Fract is an interesting game. The game is actually still in development and the build that’s available to play is a two two year old beta that’s freely available from the game’s website. I wouldn’t be recommending said beta if it wasn’t worth playing though, so do continue reading whilst I explain what this unique experience is exactly.
The game is perhaps worth playing purely for the aesthetics.
And that’s, ultimately, what I found most mystifying. You start in a large, circular room that is, in and of itself, a puzzle you must solve, right there at the beginning. It’s pretty simple if you’ve played games before, you need only pay attention to find the answer, but the lack of any real guidance is what drew me into the experience.
After you make your way through that initial puzzle you’re taken on a platform for a bit of a float around before, again, being dropped without being told where to go. Exploration is key, and a curiosity about the your surroundings will, ultimately, direct you to the correct areas.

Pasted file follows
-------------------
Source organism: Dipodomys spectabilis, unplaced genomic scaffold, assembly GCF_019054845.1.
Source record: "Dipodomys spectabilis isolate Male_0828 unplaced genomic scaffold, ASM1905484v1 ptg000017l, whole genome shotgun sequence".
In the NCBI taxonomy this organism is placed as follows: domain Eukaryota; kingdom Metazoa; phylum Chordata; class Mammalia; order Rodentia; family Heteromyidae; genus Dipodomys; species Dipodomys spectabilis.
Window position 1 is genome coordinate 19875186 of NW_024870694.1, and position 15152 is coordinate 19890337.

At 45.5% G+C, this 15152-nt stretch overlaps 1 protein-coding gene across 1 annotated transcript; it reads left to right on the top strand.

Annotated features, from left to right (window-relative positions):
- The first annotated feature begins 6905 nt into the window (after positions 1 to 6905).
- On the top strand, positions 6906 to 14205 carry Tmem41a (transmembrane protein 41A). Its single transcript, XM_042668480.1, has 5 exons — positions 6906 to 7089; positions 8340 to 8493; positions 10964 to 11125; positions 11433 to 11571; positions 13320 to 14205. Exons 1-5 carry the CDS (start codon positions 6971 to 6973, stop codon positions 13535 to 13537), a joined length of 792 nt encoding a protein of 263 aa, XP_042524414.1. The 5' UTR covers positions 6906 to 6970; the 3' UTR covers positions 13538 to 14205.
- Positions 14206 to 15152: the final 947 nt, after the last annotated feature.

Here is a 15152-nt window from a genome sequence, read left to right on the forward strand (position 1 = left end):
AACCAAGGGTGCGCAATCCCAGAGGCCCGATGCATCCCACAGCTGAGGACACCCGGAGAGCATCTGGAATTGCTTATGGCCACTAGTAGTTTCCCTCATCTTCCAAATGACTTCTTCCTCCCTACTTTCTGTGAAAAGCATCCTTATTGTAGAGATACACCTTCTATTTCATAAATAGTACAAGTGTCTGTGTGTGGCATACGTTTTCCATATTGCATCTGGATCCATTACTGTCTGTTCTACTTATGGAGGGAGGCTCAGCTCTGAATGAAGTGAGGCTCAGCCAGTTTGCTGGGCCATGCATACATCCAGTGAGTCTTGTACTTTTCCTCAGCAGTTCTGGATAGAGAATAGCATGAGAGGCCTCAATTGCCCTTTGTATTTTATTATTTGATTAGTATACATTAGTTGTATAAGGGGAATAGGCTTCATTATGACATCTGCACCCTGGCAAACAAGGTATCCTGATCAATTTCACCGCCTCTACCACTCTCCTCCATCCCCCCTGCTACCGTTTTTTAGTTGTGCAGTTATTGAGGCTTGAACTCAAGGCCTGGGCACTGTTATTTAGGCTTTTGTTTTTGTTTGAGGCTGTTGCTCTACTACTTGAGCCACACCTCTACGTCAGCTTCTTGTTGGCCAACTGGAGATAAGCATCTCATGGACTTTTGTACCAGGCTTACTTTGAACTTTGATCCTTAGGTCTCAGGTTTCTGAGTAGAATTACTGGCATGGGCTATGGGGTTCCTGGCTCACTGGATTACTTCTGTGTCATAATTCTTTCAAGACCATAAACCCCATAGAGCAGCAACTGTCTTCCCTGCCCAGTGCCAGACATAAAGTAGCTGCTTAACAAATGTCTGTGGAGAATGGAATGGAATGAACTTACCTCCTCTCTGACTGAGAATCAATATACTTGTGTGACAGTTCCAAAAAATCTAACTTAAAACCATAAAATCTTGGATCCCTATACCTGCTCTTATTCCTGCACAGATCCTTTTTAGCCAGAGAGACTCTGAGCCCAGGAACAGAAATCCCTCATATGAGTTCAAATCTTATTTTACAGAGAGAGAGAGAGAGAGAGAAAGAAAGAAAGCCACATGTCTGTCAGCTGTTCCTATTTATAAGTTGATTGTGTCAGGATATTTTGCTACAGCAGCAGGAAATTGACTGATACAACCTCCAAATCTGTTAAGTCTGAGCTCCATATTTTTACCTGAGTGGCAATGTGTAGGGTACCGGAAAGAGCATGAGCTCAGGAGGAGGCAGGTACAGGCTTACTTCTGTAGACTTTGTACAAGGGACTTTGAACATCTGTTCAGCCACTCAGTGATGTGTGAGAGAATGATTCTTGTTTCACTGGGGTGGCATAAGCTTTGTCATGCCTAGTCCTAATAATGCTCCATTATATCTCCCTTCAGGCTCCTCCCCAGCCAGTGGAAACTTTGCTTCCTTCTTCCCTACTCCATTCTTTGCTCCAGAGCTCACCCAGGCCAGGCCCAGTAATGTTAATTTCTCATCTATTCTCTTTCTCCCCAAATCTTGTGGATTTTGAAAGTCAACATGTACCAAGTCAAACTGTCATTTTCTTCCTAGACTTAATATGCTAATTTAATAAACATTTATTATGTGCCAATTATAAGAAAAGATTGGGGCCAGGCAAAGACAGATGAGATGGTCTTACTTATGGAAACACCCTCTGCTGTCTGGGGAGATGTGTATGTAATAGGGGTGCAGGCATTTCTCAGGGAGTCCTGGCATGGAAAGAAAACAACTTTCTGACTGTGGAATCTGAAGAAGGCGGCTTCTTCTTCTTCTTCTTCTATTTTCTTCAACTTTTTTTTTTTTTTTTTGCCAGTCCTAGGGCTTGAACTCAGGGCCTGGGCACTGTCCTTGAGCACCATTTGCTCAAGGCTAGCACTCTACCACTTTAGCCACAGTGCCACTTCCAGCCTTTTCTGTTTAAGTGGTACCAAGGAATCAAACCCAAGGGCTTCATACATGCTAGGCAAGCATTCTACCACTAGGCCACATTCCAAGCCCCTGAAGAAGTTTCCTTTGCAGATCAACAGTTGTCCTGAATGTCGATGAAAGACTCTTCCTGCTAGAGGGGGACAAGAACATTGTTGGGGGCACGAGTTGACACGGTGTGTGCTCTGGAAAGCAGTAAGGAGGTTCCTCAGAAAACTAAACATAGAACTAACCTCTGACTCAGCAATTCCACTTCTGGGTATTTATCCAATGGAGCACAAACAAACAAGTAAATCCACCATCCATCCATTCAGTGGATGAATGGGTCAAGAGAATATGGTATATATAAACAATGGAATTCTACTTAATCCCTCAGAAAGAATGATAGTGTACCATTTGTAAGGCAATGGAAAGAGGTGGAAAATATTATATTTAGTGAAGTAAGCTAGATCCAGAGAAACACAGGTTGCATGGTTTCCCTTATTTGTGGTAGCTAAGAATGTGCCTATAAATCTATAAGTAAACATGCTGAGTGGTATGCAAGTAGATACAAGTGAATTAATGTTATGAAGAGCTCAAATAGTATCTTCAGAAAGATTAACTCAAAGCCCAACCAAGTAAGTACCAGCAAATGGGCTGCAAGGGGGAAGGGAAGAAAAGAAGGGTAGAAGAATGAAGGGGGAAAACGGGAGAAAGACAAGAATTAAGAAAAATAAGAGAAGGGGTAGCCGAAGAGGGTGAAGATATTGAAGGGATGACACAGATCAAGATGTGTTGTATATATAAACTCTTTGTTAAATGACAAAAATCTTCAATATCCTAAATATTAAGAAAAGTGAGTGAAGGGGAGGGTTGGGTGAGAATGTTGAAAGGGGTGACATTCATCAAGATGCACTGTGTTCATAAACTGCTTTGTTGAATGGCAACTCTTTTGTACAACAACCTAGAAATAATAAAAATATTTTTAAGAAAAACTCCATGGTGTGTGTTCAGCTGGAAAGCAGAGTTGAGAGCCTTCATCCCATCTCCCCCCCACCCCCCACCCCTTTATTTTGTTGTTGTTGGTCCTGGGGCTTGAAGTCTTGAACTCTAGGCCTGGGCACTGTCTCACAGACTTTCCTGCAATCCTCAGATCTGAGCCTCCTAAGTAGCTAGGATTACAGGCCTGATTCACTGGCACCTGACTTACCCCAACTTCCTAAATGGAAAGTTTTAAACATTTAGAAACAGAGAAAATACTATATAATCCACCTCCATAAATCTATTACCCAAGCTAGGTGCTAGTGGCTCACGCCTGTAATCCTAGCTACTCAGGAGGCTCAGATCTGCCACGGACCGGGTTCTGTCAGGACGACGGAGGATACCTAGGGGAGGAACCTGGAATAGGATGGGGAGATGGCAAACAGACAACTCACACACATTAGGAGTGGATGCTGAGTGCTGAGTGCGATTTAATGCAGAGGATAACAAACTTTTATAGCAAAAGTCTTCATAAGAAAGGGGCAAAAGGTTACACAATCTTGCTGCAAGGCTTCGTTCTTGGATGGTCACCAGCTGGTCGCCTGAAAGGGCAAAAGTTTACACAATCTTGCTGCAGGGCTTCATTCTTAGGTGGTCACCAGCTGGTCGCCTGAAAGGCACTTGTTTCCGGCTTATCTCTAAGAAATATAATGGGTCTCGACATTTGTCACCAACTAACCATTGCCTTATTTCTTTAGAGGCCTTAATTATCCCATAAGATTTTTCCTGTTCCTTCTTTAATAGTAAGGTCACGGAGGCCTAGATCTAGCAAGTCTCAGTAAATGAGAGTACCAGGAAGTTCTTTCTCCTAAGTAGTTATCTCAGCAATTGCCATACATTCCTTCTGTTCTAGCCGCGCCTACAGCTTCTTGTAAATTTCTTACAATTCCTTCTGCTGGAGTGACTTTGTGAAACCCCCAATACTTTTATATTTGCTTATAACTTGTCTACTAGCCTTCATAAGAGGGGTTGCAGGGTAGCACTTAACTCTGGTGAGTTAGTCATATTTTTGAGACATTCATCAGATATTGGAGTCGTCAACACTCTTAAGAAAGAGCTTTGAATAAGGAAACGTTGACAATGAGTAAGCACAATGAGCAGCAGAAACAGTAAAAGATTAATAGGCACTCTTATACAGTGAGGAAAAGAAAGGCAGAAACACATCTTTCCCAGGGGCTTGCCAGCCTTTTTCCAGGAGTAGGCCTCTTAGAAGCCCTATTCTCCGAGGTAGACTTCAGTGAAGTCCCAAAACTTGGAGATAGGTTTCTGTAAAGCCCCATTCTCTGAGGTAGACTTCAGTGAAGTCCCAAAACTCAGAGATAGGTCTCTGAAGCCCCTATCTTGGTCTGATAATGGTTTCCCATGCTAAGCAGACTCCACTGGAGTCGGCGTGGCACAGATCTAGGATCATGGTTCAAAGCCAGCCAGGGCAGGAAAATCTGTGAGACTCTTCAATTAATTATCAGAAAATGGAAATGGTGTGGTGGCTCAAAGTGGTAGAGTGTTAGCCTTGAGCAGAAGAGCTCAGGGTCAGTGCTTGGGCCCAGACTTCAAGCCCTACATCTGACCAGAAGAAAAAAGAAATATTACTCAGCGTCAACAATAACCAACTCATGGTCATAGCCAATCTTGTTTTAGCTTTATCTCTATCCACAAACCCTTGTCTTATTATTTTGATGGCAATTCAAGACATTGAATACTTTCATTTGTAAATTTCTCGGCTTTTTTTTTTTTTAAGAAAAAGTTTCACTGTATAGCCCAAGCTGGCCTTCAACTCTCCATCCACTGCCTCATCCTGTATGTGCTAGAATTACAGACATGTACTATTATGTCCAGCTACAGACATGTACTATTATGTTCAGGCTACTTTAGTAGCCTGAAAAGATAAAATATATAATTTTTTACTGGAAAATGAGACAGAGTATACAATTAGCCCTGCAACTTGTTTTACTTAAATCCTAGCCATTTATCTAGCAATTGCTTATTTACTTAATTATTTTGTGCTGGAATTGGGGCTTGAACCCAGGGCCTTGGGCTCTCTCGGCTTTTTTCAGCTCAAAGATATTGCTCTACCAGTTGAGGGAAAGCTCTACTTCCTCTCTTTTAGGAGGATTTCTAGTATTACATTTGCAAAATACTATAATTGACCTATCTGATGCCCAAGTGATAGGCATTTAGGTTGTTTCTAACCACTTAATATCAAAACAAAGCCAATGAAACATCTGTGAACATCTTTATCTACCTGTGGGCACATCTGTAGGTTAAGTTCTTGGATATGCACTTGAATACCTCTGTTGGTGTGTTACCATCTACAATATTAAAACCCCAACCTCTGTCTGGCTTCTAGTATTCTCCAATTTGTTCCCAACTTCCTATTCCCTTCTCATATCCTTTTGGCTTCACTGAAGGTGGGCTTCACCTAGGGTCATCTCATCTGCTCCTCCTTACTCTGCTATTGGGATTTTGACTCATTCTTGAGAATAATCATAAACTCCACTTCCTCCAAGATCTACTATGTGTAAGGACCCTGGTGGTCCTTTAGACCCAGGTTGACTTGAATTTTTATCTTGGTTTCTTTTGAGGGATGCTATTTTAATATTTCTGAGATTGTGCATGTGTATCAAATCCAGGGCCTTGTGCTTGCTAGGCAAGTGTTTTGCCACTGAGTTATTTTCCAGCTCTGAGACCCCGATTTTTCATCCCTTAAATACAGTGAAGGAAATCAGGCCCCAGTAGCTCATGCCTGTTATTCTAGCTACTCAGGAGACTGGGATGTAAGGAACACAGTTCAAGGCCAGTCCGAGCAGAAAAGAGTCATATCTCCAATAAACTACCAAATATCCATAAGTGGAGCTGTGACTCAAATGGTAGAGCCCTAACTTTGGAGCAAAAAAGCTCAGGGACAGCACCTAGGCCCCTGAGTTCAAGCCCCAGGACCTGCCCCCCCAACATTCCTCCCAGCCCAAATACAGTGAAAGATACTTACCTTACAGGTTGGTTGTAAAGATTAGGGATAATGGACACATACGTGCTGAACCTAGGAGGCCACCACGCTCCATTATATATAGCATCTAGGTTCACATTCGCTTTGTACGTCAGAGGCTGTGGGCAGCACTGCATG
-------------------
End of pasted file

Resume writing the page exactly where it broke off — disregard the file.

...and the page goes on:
It’s difficult to say too much about FRACT’s beta without giving much away. The puzzles are clever, one particularly impressive trial used perspective in a way I haven’t seen before in a game, but all of them essentially consist of you fixing what seems to be machinery in order to unlock the path forwards. Again, the thing that drew me in was the lack of instruction, just being dropped into this neon-lit area in which I could go and discover things on my own.
Neon is always pretty when you're not outside strip clubs.
FRACT OSC, however, is not available for play, though you can register interest in testing it in the future on their website. Until then, the current FRACT beta is something you should probably experience if you’re at all interested in puzzle-based first person games and gorgeous, artsy indie games.
FRACT beta is available for Windows and OSx from the official site, here.